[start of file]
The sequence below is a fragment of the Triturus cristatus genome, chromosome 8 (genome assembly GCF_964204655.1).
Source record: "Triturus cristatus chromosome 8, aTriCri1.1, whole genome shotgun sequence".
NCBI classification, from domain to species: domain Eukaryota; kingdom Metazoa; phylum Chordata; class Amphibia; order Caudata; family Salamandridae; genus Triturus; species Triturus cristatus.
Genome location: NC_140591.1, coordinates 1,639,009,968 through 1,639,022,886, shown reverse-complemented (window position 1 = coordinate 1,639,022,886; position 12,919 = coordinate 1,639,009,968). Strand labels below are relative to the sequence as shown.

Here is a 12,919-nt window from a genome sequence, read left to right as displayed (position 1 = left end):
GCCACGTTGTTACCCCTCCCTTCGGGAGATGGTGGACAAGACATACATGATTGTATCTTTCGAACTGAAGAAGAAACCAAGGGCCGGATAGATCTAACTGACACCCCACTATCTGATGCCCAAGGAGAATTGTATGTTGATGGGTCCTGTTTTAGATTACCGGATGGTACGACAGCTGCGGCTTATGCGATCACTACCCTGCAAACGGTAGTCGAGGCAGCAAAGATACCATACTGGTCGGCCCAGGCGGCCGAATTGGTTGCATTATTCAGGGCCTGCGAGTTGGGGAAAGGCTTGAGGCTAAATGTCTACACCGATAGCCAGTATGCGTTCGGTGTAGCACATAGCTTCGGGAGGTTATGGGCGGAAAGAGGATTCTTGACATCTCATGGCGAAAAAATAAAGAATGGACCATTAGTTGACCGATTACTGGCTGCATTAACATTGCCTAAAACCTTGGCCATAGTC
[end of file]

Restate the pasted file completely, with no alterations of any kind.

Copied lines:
The sequence below is a fragment of the Triturus cristatus genome, chromosome 8 (genome assembly GCF_964204655.1).
Source record: "Triturus cristatus chromosome 8, aTriCri1.1, whole genome shotgun sequence".
NCBI classification, from domain to species: domain Eukaryota; kingdom Metazoa; phylum Chordata; class Amphibia; order Caudata; family Salamandridae; genus Triturus; species Triturus cristatus.
Genome location: NC_140591.1, coordinates 1,639,009,968 through 1,639,022,886, shown reverse-complemented (window position 1 = coordinate 1,639,022,886; position 12,919 = coordinate 1,639,009,968). Strand labels below are relative to the sequence as shown.

Here is a 12,919-nt window from a genome sequence, read left to right as displayed (position 1 = left end):
GCCACGTTGTTACCCCTCCCTTCGGGAGATGGTGGACAAGACATACATGATTGTATCTTTCGAACTGAAGAAGAAACCAAGGGCCGGATAGATCTAACTGACACCCCACTATCTGATGCCCAAGGAGAATTGTATGTTGATGGGTCCTGTTTTAGATTACCGGATGGTACGACAGCTGCGGCTTATGCGATCACTACCCTGCAAACGGTAGTCGAGGCAGCAAAGATACCATACTGGTCGGCCCAGGCGGCCGAATTGGTTGCATTATTCAGGGCCTGCGAGTTGGGGAAAGGCTTGAGGCTAAATGTCTACACCGATAGCCAGTATGCGTTCGGTGTAGCACATAGCTTCGGGAGGTTATGGGCGGAAAGAGGATTCTTGACATCTCATGGCGAAAAAATAAAGAATGGACCATTAGTTGACCGATTACTGGCTGCATTAACATTGCCTAAAACCTTGGCCATAGTC